A Pleasant Surprise: Earliest Copy of Mona Lisa Discovered in Prado

The earliest known copy of Leonardo da Vinci’s famous masterpiece Mona Lisa has been discovered by conservators at the Prado in Madrid.  Experts believe that this copy, originally hidden beneath black overpaint, was painted in Leonardo’s studio by one of his pupils alongside Master da Vinci himself.  The two key authorities at both the Louvre and the Prado have accepted this work as a copy, lending validity to this claim.


The copy is painted on walnut and is very close in size to the original.  Experts date this work to c. 1503-1506 and have narrowed down the artist as one of two of da Vinci’s pupils: Andrea Salai or Francesco Melzi.  The Prado’s curator Miguel Falomir identifies the work as a portrait listed in the 1666 inventory of Madrid’s Alcazar Palace. How or when it became a part of the Spanish Royal Collection remains a mystery.  As to why the black overpaint was applied over the background in the mid 1700’s, nobody can be certain.  Falomir’s best guess is that this effect was intended to assimilate the copy into an interior where other portraits had very dark backgrounds.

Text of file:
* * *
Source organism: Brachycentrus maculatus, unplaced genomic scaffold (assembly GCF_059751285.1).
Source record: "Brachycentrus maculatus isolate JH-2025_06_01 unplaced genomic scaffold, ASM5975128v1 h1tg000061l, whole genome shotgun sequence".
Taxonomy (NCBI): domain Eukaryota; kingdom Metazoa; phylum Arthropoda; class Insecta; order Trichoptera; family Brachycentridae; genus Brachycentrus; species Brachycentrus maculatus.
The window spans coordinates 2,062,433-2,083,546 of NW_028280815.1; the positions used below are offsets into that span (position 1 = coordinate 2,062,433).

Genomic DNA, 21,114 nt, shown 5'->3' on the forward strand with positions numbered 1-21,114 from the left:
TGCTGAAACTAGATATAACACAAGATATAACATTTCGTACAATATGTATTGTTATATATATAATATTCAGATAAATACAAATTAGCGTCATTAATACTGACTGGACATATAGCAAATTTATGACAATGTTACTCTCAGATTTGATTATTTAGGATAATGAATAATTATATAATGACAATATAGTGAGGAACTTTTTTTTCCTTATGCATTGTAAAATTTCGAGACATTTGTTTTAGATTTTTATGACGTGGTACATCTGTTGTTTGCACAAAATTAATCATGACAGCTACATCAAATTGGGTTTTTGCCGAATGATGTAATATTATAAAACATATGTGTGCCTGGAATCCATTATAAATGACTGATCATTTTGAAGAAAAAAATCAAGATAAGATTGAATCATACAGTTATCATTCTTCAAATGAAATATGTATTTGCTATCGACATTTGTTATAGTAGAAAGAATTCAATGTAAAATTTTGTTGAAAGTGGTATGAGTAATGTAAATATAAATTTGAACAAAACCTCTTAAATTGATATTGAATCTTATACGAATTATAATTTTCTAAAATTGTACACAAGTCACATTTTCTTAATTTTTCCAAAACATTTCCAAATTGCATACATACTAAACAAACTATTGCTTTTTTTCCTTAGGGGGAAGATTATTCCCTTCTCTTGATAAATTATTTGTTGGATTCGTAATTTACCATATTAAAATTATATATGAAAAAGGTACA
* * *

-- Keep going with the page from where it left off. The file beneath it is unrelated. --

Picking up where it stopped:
This copy is extremely important for two reasons: it informs us about Leonardo da Vinci’s studio practice and also reveals a lot about the original Mona Lisa.  This copy is better preserved than the original, so we may view the exact details that Leonardo intended us to witness upon his creation of the Mona Lisa – details that are no longer visible due to the Mona Lisa’s current condition. This copy is currently on loan to the Louvre in Paris so that visitors may view both the copy and the original side by side.

Information obtained from The Art Newspaper:

Bailey, Martin. “Earliest Copy of Mona Lisa Found in Prado.” The Art Newspaper, February 2012

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